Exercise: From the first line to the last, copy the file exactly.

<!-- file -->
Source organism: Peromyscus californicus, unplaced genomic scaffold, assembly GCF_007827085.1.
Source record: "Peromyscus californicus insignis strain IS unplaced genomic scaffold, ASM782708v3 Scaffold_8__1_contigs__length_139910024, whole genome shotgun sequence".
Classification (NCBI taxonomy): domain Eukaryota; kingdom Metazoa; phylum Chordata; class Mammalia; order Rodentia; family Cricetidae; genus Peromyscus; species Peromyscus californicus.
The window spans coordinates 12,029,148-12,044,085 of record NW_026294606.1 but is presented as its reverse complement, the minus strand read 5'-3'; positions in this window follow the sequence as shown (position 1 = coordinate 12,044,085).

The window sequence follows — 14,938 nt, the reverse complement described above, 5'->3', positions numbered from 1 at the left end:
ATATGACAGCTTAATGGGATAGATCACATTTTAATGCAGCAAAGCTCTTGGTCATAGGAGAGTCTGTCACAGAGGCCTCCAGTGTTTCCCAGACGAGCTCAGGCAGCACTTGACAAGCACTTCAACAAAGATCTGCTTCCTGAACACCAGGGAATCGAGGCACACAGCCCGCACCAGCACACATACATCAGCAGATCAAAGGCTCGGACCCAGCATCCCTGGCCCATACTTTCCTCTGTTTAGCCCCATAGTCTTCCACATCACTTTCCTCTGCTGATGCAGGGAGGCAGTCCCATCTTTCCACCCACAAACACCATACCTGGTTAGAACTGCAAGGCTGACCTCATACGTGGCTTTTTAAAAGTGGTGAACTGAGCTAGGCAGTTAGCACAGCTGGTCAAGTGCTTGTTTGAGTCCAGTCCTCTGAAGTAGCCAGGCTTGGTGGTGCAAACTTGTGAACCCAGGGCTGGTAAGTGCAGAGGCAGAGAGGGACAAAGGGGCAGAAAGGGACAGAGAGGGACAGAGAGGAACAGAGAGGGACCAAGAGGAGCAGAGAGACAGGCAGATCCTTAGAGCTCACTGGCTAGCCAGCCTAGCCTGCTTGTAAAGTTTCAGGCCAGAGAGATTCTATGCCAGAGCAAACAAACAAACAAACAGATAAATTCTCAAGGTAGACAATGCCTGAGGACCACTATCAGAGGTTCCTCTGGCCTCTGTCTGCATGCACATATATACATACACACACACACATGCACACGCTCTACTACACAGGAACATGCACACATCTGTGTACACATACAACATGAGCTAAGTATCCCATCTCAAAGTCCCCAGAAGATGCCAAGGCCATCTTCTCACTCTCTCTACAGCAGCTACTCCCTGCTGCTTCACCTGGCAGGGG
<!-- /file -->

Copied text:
Source organism: Peromyscus californicus, unplaced genomic scaffold, assembly GCF_007827085.1.
Source record: "Peromyscus californicus insignis strain IS unplaced genomic scaffold, ASM782708v3 Scaffold_8__1_contigs__length_139910024, whole genome shotgun sequence".
Classification (NCBI taxonomy): domain Eukaryota; kingdom Metazoa; phylum Chordata; class Mammalia; order Rodentia; family Cricetidae; genus Peromyscus; species Peromyscus californicus.
The window spans coordinates 12,029,148-12,044,085 of record NW_026294606.1 but is presented as its reverse complement, the minus strand read 5'-3'; positions in this window follow the sequence as shown (position 1 = coordinate 12,044,085).

The window sequence follows — 14,938 nt, the reverse complement described above, 5'->3', positions numbered from 1 at the left end:
ATATGACAGCTTAATGGGATAGATCACATTTTAATGCAGCAAAGCTCTTGGTCATAGGAGAGTCTGTCACAGAGGCCTCCAGTGTTTCCCAGACGAGCTCAGGCAGCACTTGACAAGCACTTCAACAAAGATCTGCTTCCTGAACACCAGGGAATCGAGGCACACAGCCCGCACCAGCACACATACATCAGCAGATCAAAGGCTCGGACCCAGCATCCCTGGCCCATACTTTCCTCTGTTTAGCCCCATAGTCTTCCACATCACTTTCCTCTGCTGATGCAGGGAGGCAGTCCCATCTTTCCACCCACAAACACCATACCTGGTTAGAACTGCAAGGCTGACCTCATACGTGGCTTTTTAAAAGTGGTGAACTGAGCTAGGCAGTTAGCACAGCTGGTCAAGTGCTTGTTTGAGTCCAGTCCTCTGAAGTAGCCAGGCTTGGTGGTGCAAACTTGTGAACCCAGGGCTGGTAAGTGCAGAGGCAGAGAGGGACAAAGGGGCAGAAAGGGACAGAGAGGGACAGAGAGGAACAGAGAGGGACCAAGAGGAGCAGAGAGACAGGCAGATCCTTAGAGCTCACTGGCTAGCCAGCCTAGCCTGCTTGTAAAGTTTCAGGCCAGAGAGATTCTATGCCAGAGCAAACAAACAAACAAACAGATAAATTCTCAAGGTAGACAATGCCTGAGGACCACTATCAGAGGTTCCTCTGGCCTCTGTCTGCATGCACATATATACATACACACACACACATGCACACGCTCTACTACACAGGAACATGCACACATCTGTGTACACATACAACATGAGCTAAGTATCCCATCTCAAAGTCCCCAGAAGATGCCAAGGCCATCTTCTCACTCTCTCTACAGCAGCTACTCCCTGCTGCTTCACCTGGCAGGGG